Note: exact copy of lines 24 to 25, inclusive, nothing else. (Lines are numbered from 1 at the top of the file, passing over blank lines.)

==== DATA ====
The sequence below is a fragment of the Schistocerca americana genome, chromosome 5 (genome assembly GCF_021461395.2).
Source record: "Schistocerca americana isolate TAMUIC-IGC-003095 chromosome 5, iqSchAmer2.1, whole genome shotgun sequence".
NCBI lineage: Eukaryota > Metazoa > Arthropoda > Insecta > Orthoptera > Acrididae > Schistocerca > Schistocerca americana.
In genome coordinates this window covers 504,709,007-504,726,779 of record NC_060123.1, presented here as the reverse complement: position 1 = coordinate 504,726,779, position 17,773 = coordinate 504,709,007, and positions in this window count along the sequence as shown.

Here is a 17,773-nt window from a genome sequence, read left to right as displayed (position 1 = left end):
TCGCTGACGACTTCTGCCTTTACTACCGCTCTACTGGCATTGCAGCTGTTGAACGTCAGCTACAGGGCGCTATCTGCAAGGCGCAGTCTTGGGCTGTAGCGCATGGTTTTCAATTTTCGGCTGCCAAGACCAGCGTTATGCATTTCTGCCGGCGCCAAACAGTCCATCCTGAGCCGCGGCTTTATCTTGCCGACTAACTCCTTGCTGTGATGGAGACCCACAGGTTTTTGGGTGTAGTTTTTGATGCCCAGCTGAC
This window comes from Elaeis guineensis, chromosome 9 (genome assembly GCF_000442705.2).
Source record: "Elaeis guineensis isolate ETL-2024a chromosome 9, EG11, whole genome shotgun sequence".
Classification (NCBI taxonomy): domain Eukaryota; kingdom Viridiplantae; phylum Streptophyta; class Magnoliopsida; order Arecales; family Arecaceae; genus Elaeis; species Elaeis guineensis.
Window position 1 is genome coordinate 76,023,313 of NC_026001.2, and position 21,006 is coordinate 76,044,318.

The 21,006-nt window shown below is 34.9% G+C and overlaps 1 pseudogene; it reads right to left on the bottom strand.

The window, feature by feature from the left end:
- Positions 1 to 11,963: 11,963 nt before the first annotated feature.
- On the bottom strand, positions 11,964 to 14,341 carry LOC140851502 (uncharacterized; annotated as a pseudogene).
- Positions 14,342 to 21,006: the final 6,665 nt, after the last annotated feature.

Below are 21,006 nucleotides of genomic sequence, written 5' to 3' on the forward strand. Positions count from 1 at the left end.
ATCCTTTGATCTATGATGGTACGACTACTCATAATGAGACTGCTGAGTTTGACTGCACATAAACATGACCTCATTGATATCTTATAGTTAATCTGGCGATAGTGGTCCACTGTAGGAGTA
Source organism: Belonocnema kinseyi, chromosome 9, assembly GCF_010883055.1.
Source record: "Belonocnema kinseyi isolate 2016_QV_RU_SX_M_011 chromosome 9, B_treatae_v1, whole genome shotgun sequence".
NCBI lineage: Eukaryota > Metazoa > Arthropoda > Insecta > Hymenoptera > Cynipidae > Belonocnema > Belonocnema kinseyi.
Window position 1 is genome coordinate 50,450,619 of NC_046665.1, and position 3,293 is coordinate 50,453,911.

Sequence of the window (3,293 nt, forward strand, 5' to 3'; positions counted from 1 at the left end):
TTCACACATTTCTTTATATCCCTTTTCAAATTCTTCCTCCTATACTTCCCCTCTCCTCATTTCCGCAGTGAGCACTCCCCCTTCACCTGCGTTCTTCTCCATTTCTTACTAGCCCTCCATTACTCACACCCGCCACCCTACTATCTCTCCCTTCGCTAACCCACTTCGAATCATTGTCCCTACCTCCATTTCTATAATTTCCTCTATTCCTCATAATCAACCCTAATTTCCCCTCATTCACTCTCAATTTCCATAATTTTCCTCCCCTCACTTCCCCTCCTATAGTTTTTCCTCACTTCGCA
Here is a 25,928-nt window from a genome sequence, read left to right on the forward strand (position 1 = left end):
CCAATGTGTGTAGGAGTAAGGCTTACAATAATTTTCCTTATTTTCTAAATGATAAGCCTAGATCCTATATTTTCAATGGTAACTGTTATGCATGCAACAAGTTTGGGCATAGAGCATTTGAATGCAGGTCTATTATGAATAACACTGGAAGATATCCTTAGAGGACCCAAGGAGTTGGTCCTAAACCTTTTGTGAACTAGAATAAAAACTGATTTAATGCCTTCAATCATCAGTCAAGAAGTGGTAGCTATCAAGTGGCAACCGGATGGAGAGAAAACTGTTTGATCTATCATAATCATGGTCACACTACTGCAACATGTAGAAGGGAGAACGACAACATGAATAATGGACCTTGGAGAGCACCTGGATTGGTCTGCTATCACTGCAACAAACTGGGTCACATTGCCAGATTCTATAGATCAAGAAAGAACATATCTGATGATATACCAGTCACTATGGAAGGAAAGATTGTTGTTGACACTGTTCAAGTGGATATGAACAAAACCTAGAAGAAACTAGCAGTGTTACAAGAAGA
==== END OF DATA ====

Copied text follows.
Here is a 25,928-nt window from a genome sequence, read left to right on the forward strand (position 1 = left end):
CCAATGTGTGTAGGAGTAAGGCTTACAATAATTTTCCTTATTTTCTAAATGATAAGCCTAGATCCTATATTTTCAATGGTAACTGTTATGCATGCAACAAGTTTGGGCATAGAGCATTTGAATGCAGGTCTATTATGAATAACACTGGAAGATATCCTTAGAGGACCCAAGGAGTTGGTCCTAAACCTTTTGTGAACTAGAATAAAAACTGATTTAATGCCTTCAATCATCAGTCAAGAAGTGGTAGCTATCAAGTGGCAACCGGATGGAGAGAAAACTGTTTGATCTATCATAATCATGGTCACACTACTGCAACATGTAGAAGGGAGAACGACAACATGAATAATGGACCTTGGAGAGCACCTGGATTGGTCTGCTATCACTGCAACAAACTGGGTCACATTGCCAGATTCTATAGATCAAGAAAGAACATATCTGATGATATACCAGTCACTATGGAAGGAAAGATTGTTGTTGACACTGTTCAAGTGGATATGAACAAAACCTAGAAGAAACTAGCAGTGTTACAAGAAGA